Rare Rides: The 1921 Detroit Electric 85A, a Very Early EV
It’s fitting that the first electric vehicle ever featured in the Rare Rides series is today’s two-door Detroit Electric. One of the earliest electric cars, the luxurious Detroit Electric was whirring around cities when many people still used horses.
The Detroit Electric was produced by the Anderson Electric Car Company, previously a carriage builder. The business was founded in 1884 as the Anderson Carriage Company and started building electric cars in 1907. Once electric car sales took off, Anderson renamed itself in 1911.
Anderson’s cars were powered by rechargeable lead-acid batteries, which typically took up all the space in the vehicle’s front and rear compartments. A battery upgrade was offered between 1911 and 1916, and for a considerable $600 upcharge customers could have higher quality Edison nickel-iron batteries instead.
Typical range on a Detroit Electric was 80 miles, with a top speed of 20 miles per hour. Consumers were not concerned with such a low speed, as at the time it was considered adequate for town driving. The low top speed was also probably best because all Detroit Electrics had a hand tiller instead of a wheel. The company steadfastly refused to adopt steering wheels.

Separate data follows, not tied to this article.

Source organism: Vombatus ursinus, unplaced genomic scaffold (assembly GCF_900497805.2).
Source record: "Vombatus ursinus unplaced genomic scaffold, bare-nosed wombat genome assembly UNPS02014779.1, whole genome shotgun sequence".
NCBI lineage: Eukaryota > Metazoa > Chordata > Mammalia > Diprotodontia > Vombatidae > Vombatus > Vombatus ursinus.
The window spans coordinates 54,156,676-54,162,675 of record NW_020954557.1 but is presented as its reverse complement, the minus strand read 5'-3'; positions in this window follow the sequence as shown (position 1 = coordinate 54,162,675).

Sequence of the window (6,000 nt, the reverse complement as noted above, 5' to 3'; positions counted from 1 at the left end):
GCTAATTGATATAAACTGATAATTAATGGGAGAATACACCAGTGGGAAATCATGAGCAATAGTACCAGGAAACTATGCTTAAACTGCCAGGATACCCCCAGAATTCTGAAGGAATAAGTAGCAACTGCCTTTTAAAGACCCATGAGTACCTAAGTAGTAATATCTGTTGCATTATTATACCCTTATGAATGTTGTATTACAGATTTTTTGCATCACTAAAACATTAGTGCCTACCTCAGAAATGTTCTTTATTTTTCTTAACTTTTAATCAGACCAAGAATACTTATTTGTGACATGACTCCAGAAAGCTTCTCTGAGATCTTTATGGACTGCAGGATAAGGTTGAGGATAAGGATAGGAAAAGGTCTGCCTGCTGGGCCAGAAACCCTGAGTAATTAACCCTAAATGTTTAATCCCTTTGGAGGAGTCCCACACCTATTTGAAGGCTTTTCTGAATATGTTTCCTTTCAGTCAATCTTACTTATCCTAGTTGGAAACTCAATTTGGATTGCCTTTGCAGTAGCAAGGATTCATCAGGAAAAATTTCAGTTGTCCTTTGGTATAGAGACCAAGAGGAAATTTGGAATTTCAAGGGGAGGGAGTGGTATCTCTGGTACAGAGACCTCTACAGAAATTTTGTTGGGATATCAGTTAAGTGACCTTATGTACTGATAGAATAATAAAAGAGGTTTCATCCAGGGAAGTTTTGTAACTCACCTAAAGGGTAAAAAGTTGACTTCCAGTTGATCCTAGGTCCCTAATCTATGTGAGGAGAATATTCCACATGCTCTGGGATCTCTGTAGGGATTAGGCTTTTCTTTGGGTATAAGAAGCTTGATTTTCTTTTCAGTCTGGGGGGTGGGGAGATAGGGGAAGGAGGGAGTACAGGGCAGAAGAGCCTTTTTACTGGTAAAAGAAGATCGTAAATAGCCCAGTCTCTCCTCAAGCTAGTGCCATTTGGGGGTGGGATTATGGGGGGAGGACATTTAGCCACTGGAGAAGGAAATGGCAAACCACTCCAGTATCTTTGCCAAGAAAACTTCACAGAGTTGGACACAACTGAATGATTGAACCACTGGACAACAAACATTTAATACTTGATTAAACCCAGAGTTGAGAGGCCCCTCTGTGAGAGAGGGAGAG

At the time, an electric vehicle was sold as a refined luxury experience that was quiet and dependable and did not require vigorous hand-cranking like a fuel-powered automobile. As a result, the Detroit Electric sold primarily to women who didn’t want to crank their car and doctors who didn’t want to risk damaging their hands. Detroit Electric knew their market and advertised directly to both consumer groups. Interiors were usually luxurious and took on a living-room-like appearance since the car has very few mechanical components to intrude upon the cabin. A wide variety of body styles were available and included coupes and touring cars, and even a sporty roadster.
Detroit Electric’s popularity was at its height circa the 1910s when Anderson shifted up to 2,000 examples per year. Sales fell off during the Great Depression, and as internal combustion engines became more reliable, less expensive, and less crude. The Detroit Electric cars stayed the same in appearance through the Thirties, at which point the company started to purchase bodies from Dodge and Willys to have a more modern look.
But even with new bodies, the power and speed of the developing combustion engine made for stiff competition. A switch to commercial sales focus meant ever fewer passenger examples were produced. Eventually, the passenger versions became special order only. In 1939 the company folded, with a production total of around 13,000 electric cars since inception.
Today’s Rare Ride is a charming two-door city car from 1921. It’s filled with heavy car batteries since the OEM batteries have not been available in nearly a century but has been otherwise maintained and restored. Its parlor is decorated in fine materials and upscale green velour. Yours for $69,500.
[Images: Detroit Electric]